Last week The Bitch posted the Nate Silver column about polling student Harry Engen’s model that predicted, “with 95.5% accuracy,” that the GOP would hold the US House of Representatives in 2012. Silver questioned the model, but didn’t really disagree with the conclusion. The Bitch’s take was that absent the final districts, the candidates and many of the issues, it was waaaaay too early to make any predictions. But boys like mental masturbation — and Jonathan Chait has jumped into Mark Blumenthal’s round robin over on HuffPo, making this useful (if over-generalizing) point:
The 2010 election was largely a result of the generation gap. To oversimplify, the old (conservative) portion of the 2008 electorate showed up, and the young (liberal) portion stayed away. Democrats borrowed a lot of seats in 2008 with a swollen electorate filled with young voters who weren’t likely to stay engaged in 2010. But the corollary of that is that Republicans borrowed those seats right back in 2010 with a disproportionately old electorate that doesn’t reflect what 2012 will look like. The mere fact of having a presidential race will make the House electorate substantially more Democratic.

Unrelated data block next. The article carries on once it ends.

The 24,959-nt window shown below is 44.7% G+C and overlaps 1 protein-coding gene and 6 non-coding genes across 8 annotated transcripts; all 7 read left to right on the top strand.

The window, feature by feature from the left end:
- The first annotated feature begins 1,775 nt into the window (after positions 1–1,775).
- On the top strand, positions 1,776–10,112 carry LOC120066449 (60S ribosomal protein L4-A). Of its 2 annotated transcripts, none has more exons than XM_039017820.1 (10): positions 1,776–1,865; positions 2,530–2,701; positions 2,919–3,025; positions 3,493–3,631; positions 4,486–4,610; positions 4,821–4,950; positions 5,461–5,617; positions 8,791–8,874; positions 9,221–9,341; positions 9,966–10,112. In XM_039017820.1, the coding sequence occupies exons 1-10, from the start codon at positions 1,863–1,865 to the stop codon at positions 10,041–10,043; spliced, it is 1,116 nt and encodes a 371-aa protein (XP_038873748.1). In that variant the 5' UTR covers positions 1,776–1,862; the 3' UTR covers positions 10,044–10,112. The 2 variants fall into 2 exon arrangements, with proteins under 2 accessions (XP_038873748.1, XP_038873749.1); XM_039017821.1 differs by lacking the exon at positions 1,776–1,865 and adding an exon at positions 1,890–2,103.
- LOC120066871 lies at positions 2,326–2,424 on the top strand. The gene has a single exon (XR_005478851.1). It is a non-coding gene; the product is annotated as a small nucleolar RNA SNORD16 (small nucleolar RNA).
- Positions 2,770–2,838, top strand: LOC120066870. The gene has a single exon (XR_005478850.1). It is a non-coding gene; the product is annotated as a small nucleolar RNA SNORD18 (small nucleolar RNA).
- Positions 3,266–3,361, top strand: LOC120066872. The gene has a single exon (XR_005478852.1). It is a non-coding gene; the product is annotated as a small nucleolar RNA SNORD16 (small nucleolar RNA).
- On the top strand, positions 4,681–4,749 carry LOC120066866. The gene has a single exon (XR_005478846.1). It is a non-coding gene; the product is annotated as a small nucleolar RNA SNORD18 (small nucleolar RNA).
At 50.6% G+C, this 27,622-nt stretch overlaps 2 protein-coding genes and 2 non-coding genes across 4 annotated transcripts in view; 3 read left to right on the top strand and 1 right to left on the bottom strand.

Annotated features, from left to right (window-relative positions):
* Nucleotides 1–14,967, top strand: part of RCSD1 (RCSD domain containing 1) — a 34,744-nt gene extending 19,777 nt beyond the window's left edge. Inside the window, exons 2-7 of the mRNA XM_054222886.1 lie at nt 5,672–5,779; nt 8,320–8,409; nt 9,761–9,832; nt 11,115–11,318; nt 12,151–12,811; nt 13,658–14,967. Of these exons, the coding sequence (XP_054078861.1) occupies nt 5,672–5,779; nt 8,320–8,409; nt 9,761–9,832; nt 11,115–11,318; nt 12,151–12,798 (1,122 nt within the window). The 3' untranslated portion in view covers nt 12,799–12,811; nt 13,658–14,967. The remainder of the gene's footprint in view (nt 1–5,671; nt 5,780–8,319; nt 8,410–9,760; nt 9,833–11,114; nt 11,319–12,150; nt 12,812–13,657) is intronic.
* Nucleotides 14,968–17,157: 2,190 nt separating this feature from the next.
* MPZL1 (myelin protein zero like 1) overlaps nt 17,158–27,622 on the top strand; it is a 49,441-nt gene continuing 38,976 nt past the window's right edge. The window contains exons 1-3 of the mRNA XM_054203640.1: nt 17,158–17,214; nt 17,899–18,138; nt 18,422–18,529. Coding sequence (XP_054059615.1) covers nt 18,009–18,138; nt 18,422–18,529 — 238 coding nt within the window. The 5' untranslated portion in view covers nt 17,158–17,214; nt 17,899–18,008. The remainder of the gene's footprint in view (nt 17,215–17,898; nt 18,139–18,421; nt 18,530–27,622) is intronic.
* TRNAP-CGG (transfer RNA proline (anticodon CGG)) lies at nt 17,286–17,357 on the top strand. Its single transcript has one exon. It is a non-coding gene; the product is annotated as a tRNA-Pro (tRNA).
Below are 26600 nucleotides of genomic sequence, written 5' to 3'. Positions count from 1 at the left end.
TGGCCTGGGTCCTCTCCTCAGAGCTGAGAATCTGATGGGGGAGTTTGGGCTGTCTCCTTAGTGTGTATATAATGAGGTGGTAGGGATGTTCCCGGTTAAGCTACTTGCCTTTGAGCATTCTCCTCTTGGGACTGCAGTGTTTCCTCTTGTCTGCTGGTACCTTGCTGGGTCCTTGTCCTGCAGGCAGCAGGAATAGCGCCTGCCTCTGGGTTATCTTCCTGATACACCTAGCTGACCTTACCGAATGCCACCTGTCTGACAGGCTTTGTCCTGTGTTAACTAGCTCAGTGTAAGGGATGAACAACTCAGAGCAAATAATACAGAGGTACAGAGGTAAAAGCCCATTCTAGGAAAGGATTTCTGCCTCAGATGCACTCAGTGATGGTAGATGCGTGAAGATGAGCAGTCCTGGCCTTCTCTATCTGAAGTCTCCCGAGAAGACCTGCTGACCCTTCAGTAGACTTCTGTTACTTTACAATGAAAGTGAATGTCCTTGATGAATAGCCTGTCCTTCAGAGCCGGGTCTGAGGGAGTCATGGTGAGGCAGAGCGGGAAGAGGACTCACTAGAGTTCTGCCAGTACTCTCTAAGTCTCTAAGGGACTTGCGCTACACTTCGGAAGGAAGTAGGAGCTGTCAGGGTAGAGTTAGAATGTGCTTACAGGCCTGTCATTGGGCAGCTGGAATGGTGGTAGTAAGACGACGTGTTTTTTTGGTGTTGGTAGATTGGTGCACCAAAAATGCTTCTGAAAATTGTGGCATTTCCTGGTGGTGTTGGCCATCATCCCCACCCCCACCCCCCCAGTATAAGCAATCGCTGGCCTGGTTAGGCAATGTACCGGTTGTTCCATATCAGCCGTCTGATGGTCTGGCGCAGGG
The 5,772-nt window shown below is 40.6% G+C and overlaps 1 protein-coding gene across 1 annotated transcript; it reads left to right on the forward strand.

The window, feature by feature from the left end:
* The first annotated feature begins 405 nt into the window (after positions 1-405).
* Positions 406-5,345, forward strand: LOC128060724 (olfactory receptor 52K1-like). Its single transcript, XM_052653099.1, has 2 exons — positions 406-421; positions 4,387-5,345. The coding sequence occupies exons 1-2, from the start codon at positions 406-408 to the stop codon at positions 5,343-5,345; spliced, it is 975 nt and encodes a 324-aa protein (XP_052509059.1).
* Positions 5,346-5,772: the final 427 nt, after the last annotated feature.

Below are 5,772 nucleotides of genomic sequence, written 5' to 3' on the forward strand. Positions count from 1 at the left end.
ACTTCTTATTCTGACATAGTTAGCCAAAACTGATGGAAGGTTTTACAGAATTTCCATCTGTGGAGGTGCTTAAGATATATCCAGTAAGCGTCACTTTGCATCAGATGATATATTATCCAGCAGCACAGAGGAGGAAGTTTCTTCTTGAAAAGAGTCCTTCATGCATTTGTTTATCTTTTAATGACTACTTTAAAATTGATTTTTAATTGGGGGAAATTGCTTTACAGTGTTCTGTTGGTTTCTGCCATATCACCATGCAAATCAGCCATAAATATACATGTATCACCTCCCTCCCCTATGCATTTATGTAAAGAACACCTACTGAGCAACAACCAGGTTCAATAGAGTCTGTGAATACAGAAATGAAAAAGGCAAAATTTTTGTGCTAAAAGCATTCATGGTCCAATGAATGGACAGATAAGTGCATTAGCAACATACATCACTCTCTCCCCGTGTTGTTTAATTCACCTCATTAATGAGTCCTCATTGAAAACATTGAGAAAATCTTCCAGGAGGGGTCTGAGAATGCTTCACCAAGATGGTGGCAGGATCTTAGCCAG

Indeed, it’s entirely possible that, if the age gap continues, the Congressional vote will continue to swing back and forth like this, with Democrats picking up seats in presidential election years, and losing them in off-years.
So, to recap: not only do we not know the districts, the candidates, the issues (some of them we can guess at, though), we don’t entirely know the ages of the voters….yeah, it’s waaaaaay too early to call the House. But it’s something to think about…